Of course, I also think goals or resolutions work best if they're not black and white - "I'm going to cut back on caffeine", not "I'm not going to drink any". A goal that allows a little slack gives you permission to get back to it if you slip up once in a while, while a "I'll never/always" goal means that if you mess up once, you tend to see the goal as broken and it's harder to get back to it.
That's how things have worked for me, at any rate. Others may have better luck with cold turkey resolutions.
I think your more realistic approach has a higher chance of success.
Despite being the idealistic dreamy daft & silly sort, I am alarmingly sensible sometimes. I'm very ok with starting on the 3rd. Probably because I know my hangover will last throughout the 2nd. :D
I don't know how fond of new years resolutions I am. I guess not very, as they just seem to add an extra layer of guilt that is just one more negative thing which I must endure.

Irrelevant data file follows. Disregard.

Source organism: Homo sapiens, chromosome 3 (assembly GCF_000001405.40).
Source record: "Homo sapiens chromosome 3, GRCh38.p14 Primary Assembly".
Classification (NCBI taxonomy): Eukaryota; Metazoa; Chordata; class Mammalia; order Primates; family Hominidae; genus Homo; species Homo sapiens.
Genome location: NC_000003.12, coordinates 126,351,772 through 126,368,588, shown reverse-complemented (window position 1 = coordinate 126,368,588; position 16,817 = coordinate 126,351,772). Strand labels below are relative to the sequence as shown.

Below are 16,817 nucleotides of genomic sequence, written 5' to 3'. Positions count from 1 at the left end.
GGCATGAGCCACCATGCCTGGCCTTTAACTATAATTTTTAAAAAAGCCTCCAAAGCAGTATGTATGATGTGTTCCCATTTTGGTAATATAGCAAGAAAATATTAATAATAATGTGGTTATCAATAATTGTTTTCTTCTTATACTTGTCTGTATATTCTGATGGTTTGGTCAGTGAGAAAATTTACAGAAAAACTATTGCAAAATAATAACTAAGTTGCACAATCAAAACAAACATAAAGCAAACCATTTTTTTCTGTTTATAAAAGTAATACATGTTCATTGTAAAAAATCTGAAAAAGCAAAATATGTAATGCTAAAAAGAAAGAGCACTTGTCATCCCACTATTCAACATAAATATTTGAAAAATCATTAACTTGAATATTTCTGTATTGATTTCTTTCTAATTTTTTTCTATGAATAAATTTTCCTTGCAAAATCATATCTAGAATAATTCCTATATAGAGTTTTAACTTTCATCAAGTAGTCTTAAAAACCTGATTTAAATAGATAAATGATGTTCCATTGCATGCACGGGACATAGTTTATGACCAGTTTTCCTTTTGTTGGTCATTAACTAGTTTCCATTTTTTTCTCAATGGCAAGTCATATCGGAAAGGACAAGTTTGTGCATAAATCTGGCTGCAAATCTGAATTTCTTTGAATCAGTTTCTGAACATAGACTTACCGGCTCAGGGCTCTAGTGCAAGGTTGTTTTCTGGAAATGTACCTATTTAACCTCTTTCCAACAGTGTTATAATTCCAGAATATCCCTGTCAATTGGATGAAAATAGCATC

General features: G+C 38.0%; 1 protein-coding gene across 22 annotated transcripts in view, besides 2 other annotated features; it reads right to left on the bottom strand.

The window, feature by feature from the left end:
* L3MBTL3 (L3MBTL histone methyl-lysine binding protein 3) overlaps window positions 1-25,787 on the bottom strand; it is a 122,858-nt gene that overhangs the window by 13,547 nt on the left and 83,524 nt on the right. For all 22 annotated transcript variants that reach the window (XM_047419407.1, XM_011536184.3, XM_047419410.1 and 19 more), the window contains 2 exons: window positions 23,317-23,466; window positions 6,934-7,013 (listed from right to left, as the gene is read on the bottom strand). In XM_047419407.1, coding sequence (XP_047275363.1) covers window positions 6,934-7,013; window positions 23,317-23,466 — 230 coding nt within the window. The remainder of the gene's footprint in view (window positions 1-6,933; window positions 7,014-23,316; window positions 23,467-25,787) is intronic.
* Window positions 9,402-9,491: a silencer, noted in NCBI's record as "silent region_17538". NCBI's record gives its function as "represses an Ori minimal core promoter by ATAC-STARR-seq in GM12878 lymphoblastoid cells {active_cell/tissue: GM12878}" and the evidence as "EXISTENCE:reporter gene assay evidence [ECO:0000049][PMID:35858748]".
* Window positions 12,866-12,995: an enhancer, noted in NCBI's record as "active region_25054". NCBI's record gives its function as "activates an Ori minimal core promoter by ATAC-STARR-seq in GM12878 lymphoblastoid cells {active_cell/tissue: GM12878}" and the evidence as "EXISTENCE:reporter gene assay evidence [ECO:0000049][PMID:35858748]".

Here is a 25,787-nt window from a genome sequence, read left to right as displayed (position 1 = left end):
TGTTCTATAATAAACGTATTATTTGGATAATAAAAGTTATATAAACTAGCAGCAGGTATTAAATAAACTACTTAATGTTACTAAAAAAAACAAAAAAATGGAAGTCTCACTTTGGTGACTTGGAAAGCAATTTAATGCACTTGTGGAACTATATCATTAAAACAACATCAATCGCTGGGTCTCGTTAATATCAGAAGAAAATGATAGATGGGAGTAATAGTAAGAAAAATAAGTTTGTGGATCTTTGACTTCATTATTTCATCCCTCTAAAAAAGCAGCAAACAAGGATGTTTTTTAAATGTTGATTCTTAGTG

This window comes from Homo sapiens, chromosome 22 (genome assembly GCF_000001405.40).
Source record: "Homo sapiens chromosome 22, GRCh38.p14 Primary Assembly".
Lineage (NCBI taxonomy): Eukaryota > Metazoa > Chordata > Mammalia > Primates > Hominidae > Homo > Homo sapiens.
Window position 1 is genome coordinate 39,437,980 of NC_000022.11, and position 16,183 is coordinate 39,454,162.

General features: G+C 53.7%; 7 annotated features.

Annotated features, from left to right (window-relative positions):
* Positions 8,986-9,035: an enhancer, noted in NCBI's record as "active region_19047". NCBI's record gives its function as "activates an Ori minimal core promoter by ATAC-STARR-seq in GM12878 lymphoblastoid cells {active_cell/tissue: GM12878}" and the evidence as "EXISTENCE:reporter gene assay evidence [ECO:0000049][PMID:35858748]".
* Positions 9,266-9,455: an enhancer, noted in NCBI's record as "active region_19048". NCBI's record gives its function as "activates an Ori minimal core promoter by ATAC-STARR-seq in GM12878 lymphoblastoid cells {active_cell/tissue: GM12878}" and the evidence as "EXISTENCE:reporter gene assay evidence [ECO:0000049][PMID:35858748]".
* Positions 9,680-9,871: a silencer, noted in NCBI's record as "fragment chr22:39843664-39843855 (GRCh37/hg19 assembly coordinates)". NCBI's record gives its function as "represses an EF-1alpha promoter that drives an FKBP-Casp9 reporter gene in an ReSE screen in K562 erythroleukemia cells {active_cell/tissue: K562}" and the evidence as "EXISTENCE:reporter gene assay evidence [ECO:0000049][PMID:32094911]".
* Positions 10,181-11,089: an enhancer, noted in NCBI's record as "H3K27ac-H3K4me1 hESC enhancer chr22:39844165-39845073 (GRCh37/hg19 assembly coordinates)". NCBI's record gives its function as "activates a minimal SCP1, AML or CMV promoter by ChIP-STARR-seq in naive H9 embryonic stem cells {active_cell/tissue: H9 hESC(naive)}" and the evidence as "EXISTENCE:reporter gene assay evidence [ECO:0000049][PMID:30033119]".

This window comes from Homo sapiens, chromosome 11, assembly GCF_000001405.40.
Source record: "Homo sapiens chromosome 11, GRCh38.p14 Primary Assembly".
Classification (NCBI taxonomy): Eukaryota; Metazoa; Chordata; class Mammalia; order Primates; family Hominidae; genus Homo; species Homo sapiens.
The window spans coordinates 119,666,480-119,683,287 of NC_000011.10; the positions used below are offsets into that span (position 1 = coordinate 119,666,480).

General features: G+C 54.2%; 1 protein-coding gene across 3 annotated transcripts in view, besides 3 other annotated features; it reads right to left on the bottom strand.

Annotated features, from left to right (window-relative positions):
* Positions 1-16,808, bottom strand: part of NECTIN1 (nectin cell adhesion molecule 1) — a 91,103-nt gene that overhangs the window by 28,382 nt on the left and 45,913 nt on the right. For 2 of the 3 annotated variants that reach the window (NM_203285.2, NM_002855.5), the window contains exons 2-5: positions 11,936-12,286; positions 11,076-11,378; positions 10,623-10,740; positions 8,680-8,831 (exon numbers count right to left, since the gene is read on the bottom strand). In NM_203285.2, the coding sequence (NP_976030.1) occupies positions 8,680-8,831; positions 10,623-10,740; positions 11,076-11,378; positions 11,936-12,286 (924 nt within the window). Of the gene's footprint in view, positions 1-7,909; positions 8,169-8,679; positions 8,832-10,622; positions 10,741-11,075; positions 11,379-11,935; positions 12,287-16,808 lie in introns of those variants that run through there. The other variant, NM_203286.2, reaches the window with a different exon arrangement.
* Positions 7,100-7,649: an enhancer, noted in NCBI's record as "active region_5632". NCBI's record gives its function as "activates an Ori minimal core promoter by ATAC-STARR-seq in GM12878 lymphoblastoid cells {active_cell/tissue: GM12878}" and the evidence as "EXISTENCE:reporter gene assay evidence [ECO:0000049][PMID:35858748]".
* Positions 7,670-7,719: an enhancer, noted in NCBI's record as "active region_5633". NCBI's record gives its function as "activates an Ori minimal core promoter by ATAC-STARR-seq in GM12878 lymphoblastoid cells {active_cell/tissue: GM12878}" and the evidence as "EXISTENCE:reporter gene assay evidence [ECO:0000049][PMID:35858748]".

Boosucks to that.
Instead, I shall informally declare a "sensible desire" or 2 (ex get back to exercising regularly but not obsessively, do well in the last of my courses, etc), perhaps make a handful of frivolous declarations (ex watch more movies! enjoy life more!), but I no longer feel the need to make RESOLUTIONS. They feel far too daunting and a bit too final. For example: resolving to lose 50 pounds and then being disappointed when I don't quite manage it by February, despite the fact that of course it's impossible. I'd much rather decide to start walking that extra mile around the block a few days a week (and not beat myself up if I only make it 2 days instead of 4 to start with) than resolve to do my head in by obsessing over resolutions. It's perhaps pedantic, but it works for me, and at the end of the day, I think that's what counts. :-)
Edited at 2008-01-04 01:38 pm (UTC)
I agree, which is why my resolution - giving up solitaire - was one small, concrete thing from which I believe other good things will arise: more time= more exercise/quilting/reading. But I didn't declare "I will work out 6x per week" because I know that stuff intervenes and failure is inevitable.
Even though I think NYR's are a waste of time, I did make one. Just to walk more.
2008-01-04 05:28 pm (UTC)
Re: Mind you
I'm firmly behind reasonable resolution-making.